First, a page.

Apple (NASDAQ:AAPL) announced a solid set of Q4 FY2013 results on Monday, slightly beating the high-end of its guidance on both revenues and margins. Revenues grew a healthy 4.2% over the year-ago quarter, bolstered by sales of the newly launched iPhones towards the end of the quarter, which drove handset unit sales to a Q4 record of 33.8 million. The strong performance was led by the addition of the Chinese market, as well as Japanese carrier NTT Docomo, to the initial launch markets for the iPhone 5S and 5C, which helped sales in the two countries increase year-on-year by 41% and 6% respectively. The company said that the underlying iPhone sales growth in China was even better at 25%, but iPad demand pressured overall growth as customers waited for the launch of the new iPads. The higher iPhone mix helped gross margins improve sequentially to just over 37%, which the company expects to sustain in the holiday quarter as well.
However, Apple’s guidance that its gross margins may not improve in a quarter that has traditionally seen the highest iPhone mix disappointed investors, with the company’s stock trading down by over 5% in after-hours trading immediately after the results were released. During the earnings call, however, the management clarified that expectations had to be tempered due to a likely increase in mix of the new iPads, which have lower margins than the company-average, as well as a greater proportion of revenues being deferred to account for additional software such as iWork and iLife being offered for free with new hardware purchases. Apple expects a $900 million sequential impact on revenues as a result of this accounting change, without which margin guidance would have been higher by at least 150 basis points. The clarification helped the stock recover most of its losses, and is currently trading about 12% below our $600 price estimate.
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Software To Drive Value Instead of Price Cuts
The recent decision to make available a significant amount of software, including the iLife and iWork suite, for free with new iDevice purchases is in keeping with Apple’s core philosophy of using software as a means to drive hardware sales. Its iTunes Store, which has a huge repository of apps and content such as music and books, is another good example of this strategy. iTunes may not a big value contributor to the company in terms of margins and cash flows, but by keeping its margins low, Apple is able to bring developers as well as customers on board to create an ecosystem robust enough to drive future iPhone and iPad sales. By offering $60 worth of additional software (iWork and iLife) for free, Apple is offering more value with every new iPhone purchase while strengthening its OS ecosystem further.
This will allow it to keep its device prices high in the near-term, thereby maintaining the high-end premium appeal of the Apple brand. Since Apple is providing the iOS software for free only with new iDevice purchases, the marketing strategy seems to be primarily aimed at first-time iDevice buyers as well as retaining existing customers that haven’t yet bought iWork and iLife due to the high price. While this will further entrench existing customers into the iOS ecosystem, first-time iDevice buyers are likely to be enticed by the indirect discount of about 10% ($60 out of $650) on offer with a new entry-level iPhone 5S. With many new iPhone customers likely to come from emerging markets, Apple is looking for creative ways to leverage its ecosystem advantage to drive sales growth instead of taking a hit on price and margins.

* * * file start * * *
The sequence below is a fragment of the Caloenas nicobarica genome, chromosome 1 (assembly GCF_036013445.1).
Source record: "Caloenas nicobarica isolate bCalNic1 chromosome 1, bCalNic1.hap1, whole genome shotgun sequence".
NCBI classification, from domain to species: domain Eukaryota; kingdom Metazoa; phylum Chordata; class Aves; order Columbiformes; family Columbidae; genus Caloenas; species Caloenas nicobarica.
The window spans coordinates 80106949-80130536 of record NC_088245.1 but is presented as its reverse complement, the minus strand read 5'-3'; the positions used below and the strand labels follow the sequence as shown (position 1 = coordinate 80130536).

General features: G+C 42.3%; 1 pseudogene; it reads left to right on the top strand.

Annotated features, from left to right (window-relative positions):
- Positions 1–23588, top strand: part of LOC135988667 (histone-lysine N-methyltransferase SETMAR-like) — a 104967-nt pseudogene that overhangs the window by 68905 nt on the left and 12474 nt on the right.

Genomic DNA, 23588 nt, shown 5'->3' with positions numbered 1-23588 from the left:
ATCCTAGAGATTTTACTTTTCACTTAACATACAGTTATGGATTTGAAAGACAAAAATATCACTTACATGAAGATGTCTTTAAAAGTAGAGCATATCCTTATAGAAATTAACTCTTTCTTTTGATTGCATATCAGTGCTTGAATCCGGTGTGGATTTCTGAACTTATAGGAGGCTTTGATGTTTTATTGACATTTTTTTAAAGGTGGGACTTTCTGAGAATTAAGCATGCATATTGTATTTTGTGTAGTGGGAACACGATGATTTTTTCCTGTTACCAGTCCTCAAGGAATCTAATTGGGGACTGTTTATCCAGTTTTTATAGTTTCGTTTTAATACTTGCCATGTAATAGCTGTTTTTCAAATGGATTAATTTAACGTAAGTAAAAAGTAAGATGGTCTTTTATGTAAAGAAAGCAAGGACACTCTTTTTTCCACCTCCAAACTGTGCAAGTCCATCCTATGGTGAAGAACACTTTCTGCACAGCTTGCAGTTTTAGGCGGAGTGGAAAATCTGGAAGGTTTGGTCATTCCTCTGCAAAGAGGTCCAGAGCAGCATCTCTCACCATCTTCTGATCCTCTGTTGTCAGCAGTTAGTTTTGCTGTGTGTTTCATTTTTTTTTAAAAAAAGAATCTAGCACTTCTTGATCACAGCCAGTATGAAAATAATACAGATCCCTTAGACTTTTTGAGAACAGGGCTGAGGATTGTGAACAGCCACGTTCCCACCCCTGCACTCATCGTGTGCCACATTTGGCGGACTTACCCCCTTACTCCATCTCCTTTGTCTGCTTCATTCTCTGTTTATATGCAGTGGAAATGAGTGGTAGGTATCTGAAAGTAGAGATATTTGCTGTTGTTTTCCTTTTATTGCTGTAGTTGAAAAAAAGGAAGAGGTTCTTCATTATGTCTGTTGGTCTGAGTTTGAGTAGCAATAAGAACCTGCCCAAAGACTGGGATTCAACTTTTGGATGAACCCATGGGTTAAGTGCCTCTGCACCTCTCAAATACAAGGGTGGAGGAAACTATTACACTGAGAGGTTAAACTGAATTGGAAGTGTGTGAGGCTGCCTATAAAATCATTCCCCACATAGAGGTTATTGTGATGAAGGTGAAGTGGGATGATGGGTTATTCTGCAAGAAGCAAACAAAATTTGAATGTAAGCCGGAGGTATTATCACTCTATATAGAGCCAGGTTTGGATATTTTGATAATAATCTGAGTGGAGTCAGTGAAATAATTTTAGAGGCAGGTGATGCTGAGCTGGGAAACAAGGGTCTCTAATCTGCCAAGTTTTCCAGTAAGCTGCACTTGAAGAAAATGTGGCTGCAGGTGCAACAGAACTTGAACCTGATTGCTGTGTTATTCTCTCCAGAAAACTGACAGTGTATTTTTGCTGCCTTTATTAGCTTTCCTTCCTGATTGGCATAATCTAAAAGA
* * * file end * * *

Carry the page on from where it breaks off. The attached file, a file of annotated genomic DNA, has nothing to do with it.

China Mobile and new products
This strategy was also evident in Apple’s decision to not launch a sub-$400 iPhone this year, and instead package the iPhone 5 in colorful plastic to sell it as the 5C. That Apple priced the 5C at $550 shows that it is more intent on preserving its brand value and margins than making a market share play. The 5C is not that different from the 5 on the inside but is held together by a single polycarbonate shell, which likely makes the 5C cheaper and much easier to assemble than its predecessor, which had an anodized aluminium casing. The 5C’s introduction is therefore likely to help Apple defend its margins as the 5C sales mix increases following the initial launch euphoria. It is likely one of the reasons (apart from the deferred revenue impact) why the company has guided for flat margins in Q1 despite expecting to see a higher mix of iPad mini sales during the holiday quarter.
The focus on margins comes even as some of the smartphone momentum shifts to the low-end market in emerging economies, where Apple doesn’t have a big presence yet. Countries such as China, where 3G penetration is still pretty low at about 20%, are seeing burgeoning smartphone sales as carriers there look to transition their huge subscriber bases to 3G. Apple has subsidy arrangements with two of the three major carriers in China, but a deal with the largest carrier – China Mobile – has remained elusive so far due to technological incompatibilities and subsidy concerns. However, such a deal seems imminent after one of Apple’s handsets recently secured regulatory approval to run on China Mobile’s network.  Handset vendors generally tend to start selling new phones within months of receiving regulatory approval. We expect a potential China Mobile deal to unlock a lot of value for Apple, and could add as much as $50 billion to its valuation.
Additionally, the company reiterated that it expects to enter into new product categories, with product launches that can be expected either this year or the next. If Apple is reluctant to enter the mid-end $300-$400 smartphone segment, new product categories could go a long way in driving value and sustaining the ecosystem momentum that Apple has built up in recent years.Notes: